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4 Reasons to Start Adding Cucumbers to Your Juices and Smoothies

Elizabeth Renter
December 31st, 2013
Updated 05/07/2014 at 12:44 am
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cucumbers batch1 263x164 4 Reasons to Start Adding Cucumbers to Your Juices and SmoothiesWhether you are a juicer, a smoothie blender, or simply a fan of raw vegetables, cucumbers should be a staple in your kitchen. These vegetables are often overlooked as a health food but are packed with potential benefits. The best cucumbers of all are those you grow yourself, but a close second are those grown locally and organically. Here are just a few reasons you’ll want to make sure you have a good source of cucumbers all the time.

  • 1. Cucumbers contain high water content, aiding in natural hydration. This makes them an excellent addition to smoothies because you have to add less liquid. Inside this “water” are a host of beneficial compounds including those with anti-inflammatory and antioxidant benefits.
  • 2. Further adding to the health benefits of cucumbers, these vegetables may even be able to fight and prevent cancer. Numerous studies (pdf) have linked cucumbers with anti-cancer benefits. This is thought to be due to the presence of lignans including lariciresinol, pinoresinol, and secoisolariciresinol, according to NaturalNews.
  • 3. Because cucumbers are a good source of silica, they are good for joints and connective tissue. This paired with their anti-inflammatory properties make them a great choice for people who suffer from arthritis or aching joints.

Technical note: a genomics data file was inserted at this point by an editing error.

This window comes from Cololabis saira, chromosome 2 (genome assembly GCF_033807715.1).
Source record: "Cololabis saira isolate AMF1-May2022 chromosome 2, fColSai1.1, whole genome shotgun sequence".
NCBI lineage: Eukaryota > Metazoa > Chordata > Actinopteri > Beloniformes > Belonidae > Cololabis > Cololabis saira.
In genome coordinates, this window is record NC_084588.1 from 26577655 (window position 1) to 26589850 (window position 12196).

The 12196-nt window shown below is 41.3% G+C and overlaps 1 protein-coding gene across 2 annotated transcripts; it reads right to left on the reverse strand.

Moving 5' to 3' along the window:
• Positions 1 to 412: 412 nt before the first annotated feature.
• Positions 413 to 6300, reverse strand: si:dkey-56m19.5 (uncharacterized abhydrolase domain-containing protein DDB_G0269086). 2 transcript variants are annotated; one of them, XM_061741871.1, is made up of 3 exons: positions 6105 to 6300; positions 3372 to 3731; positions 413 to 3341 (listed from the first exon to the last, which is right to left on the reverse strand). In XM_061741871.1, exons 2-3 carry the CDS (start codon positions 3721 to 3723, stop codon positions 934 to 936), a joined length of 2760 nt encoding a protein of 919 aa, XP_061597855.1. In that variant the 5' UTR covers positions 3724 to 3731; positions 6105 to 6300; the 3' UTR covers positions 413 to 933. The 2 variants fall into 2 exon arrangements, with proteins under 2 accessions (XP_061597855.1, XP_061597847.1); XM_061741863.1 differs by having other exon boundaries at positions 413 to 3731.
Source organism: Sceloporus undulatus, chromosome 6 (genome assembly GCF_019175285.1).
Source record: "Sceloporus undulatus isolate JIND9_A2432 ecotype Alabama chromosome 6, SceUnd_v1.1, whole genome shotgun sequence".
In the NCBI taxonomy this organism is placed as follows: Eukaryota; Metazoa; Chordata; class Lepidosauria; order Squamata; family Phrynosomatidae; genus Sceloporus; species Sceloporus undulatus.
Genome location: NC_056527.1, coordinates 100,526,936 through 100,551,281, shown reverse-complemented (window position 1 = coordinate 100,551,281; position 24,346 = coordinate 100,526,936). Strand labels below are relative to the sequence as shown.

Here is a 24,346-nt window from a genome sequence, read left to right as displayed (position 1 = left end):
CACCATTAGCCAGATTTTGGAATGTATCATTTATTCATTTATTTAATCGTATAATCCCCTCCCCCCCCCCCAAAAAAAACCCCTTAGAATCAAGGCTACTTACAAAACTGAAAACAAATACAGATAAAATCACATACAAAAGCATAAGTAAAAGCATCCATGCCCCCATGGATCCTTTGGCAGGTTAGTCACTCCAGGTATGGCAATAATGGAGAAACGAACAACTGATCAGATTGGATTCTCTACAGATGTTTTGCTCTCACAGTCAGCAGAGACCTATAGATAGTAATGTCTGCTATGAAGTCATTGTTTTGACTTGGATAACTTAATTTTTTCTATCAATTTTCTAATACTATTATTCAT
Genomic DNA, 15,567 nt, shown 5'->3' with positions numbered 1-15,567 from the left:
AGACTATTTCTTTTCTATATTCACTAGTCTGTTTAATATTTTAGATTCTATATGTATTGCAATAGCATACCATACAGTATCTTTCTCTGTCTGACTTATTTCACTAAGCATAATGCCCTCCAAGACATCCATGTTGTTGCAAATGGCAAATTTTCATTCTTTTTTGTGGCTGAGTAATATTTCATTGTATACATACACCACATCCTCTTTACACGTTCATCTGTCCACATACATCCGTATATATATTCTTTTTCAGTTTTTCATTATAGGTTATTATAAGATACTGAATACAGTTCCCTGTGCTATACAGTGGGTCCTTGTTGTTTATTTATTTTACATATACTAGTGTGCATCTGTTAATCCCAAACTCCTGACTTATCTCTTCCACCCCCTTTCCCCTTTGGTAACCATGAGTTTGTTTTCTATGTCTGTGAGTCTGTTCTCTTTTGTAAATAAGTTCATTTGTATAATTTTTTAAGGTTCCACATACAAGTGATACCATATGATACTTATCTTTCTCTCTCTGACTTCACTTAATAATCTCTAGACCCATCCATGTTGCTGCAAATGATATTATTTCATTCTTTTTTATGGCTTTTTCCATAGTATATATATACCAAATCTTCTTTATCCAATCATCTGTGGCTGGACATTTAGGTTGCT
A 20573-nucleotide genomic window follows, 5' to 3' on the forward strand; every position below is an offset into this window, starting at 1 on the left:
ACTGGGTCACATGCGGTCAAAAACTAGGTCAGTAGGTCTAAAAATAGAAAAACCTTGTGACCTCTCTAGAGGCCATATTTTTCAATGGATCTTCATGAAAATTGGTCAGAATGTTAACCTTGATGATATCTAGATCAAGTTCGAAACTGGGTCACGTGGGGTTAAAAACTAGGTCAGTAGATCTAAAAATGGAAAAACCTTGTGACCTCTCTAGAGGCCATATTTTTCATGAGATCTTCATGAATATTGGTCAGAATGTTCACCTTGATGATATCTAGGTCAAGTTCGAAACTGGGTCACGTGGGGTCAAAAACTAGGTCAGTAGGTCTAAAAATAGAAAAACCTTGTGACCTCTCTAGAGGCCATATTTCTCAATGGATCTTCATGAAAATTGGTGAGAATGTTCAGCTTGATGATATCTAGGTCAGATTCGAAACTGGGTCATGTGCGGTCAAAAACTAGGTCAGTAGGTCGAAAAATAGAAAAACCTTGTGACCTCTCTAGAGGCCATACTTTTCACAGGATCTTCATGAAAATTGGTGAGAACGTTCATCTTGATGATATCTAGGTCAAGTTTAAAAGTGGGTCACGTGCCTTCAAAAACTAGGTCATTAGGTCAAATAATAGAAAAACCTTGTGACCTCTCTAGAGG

• 4. Cucumbers also contain a hormone that helps regulate insulin, making the green veggie a good option for diabetics, whose pancreas doesn’t function to produce insulin normally.

A note on consumption:

Many people peel their cucumbers, and while there is nothing wrong with that, you may be missing out on many beneficial nutrients by discarding the peel. At issue is waxing. Food producers wax cucumbers to extend their shelf-life. If they are being shipped from a farm in California to a grocery store in NYC, for instance,  the wax will help ensure they make it safely. But especially in the case of non-organic cucumbers, this wax can be loaded with potentially harmful components. This is why it’s good to grow your own or buy local from someone you know isn’t waxing.

If you find organic cucumbers, they may still have wax, though the wax is organic and free from potentially harmful chemicals. Scrub your cucumber well and enjoy it unpeeled. If you have no choice but conventionally-grown and waxed cucumbers, scrubbing may not remove all of the wax. In this case, you may want to consider peeling off the outer layer to avoid ingesting the unknown coating on the outside.

From around the web:

  • dave

    Cucumbers is great for the liver, and while you are making that salad, threw in some radishes, for your liver loves them too.

  • herbman

    While I enjoyed reading your cucumber article, a cucumber is not a vegetable (as most people believe) it is a fruit.

    • celiayounger

      I think they are not trying to be botanical but talking of foods we eat… green beans are legumes but no one say that when they talk abut them or tomatoes are also fruits but people talk or include them as vegetables

    • dave

      While we are on this subject; Corn is not a vegetable either, it is a grain. Thanks to Monsanto, most of it is GMOoooed.